MasterCard (MA) is the second largest processor of electronic payments in the world. MasterCard does not issue credit cards directly, but licenses its brand to banks, who then issue co-branded cards (such as the Chase MasterCard). MasterCard makes money by charging merchant fees on individual transactions and by charging the credit card issuers licensing fees and a small percentage of the total dollar amount spent on each card.
MA has a strong opportunity for growth for its debit card services because of the shift away from credit cards as Interest Rates and U.S. Unemployment have increased over the past year. It is important for MA's long term viability to develop a stronger debit card platform as another outlet for revenue from the increased use of debit cards since consumers are shifting away from credit card use. Also, in May 2009, MA lost half of its largest customer's business to debit-leading Visa and has the potential to lose more business unless it can boost its debit card services and technologies.
Despite strong revenue growth (215% from 2003-2007), MasterCard's profitability has suffered in recent years due to rising expenses and a series of lawsuits. The company was sued by American Express for blocking its client banks from issuing AMEX branded cards. The suit, which was decided in AMEX's favor, has already resulted in a $2.1B settlement from Visa (MA's co-defendant) and could also have a dramatic impact on MasterCard's future earnings. In June 2008, it was announced that Discover Financial Services (DFS) was suing Mastercard and Visa (V) for $6 billion. The three parties settled, with MA taking a net after-tax charge of $515.5 million in Q3 08.
MasterCard collects revenue from both transaction-processing and brand-licensing fees and from a percent assessment fee on the money flow, or gross dollar volume (GDV), on individual cards. During the past five years, revenue has steadily grown in part due to organizations around the world switching from paper-based to card-based payment methods. In 2007, the GDV of all transactions made using MasterCard branded programs was approximately 2.3 trillion USD, and MasterCard collected over 4 billion USD in revenue . During the past few years, MasterCard’s revenue source has gradually shifted from card-based assessment fees to transaction and licensing fees. In 2007, 73.8% of net revenues came from transaction and licensing fees and 26.2% came from assessments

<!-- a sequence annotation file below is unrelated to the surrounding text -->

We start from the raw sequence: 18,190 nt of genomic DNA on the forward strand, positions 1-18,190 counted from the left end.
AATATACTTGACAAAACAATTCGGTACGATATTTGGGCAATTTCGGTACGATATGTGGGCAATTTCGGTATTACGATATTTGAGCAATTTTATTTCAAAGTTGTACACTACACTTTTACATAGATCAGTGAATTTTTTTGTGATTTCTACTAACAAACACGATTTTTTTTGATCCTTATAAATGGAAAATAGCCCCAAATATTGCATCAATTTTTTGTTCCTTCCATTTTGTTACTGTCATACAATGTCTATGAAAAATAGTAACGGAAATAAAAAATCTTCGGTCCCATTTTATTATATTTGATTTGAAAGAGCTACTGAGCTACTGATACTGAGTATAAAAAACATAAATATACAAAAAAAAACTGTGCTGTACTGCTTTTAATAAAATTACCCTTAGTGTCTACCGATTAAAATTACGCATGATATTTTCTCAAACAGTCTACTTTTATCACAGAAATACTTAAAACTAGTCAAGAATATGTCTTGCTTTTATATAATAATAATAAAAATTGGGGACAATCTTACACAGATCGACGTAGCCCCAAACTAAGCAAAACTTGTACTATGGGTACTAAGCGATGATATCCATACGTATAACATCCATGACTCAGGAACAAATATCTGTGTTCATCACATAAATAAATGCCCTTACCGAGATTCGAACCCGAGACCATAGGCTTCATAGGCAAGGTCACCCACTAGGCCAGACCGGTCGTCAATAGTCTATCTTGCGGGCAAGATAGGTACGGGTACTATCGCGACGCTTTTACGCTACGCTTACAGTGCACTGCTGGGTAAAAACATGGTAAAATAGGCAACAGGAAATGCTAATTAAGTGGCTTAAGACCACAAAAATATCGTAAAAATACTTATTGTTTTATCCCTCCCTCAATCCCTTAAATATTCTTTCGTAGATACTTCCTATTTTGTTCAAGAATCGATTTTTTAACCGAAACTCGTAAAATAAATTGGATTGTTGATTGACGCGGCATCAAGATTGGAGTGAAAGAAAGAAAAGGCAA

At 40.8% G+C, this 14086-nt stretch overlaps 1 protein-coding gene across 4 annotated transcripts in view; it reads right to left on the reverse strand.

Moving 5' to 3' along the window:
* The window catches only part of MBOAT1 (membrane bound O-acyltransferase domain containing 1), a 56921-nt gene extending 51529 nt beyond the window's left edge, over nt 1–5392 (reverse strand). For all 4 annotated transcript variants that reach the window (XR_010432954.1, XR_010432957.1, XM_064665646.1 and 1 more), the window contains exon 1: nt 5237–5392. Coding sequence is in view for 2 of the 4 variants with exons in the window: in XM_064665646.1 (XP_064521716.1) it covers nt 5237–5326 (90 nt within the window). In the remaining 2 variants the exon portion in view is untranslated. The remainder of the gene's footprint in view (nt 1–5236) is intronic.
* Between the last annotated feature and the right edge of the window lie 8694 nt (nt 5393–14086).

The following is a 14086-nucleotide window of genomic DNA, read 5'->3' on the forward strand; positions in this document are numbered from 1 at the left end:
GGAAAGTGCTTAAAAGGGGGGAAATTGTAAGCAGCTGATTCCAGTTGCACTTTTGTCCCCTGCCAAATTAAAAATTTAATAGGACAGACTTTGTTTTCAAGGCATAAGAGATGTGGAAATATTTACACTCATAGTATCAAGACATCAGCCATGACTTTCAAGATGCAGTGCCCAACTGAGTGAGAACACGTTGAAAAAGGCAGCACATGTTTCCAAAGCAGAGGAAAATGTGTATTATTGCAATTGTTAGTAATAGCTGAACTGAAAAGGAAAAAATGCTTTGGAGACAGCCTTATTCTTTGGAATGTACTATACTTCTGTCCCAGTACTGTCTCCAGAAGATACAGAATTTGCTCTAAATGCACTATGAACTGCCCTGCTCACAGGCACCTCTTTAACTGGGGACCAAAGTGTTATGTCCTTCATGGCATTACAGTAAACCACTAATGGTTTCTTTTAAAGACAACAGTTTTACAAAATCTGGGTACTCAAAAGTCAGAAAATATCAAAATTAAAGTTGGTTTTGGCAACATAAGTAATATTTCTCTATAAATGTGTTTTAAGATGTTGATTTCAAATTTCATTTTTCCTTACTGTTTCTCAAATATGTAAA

MasterCard uses a four-party payment system to process transactions. A card-holder makes a purchase from a merchant using a card, and the merchant is paid the amount of the purchase after the interchange fee deduction by the merchant’s bank, or acquiring bank. The card-holder’s bank, the issuing bank, then pays the acquiring bank and charges the amount of the purchase to the card-holder. MA processed transactions increased 17.5% from 2005 to 2006 and 16.2% from 2006 to 2007.
By increasing the number of cardholders and the dollar value of total transactions, MasterCard plans to flood the market with payment cards. Within the United States, the continued increase in use of payment cards provides MasterCard with a fertile field for growth in sales. Internationally, MasterCard will expand into regions experiencing rapid growth by promoting strong relationships with financial services firms and working to increase the number of merchants that accept MasterCard. To appeal to a wide range of customers, MasterCard offers a number of credit and debit payment plans. These may have different spending limits, third party services such as emergency travel assistance, and loyalty reward programs.
In 2007, 31% of MA total revenue was from its five largest consumers. Loss of business from any of the five largest customers could present a significant setback for MasterCard. Since MasterCard depends on business agreements with its largest customers, consolidations may harm MasterCard’s business if a customer is acquired by another institution that does business with MasterCard’s competitors. In general, mergers reduce MasterCard's profitability since large banks are better able to negotiate prices than small banks.
In particular, J P Morgan Chase (JPM), which acts as MasterCard’s settlement bank, generated $59 billion, or 11% of total revenue . In May 2009, J P Morgan Chase (JPM) shifted more than half of its portfolio of debt-card users to Visa. Most of the customers were part of Washington Mutual (WM), which was acquired by JP Morgan in September of 2008. The shift was motivated by Visa's superior debit platform.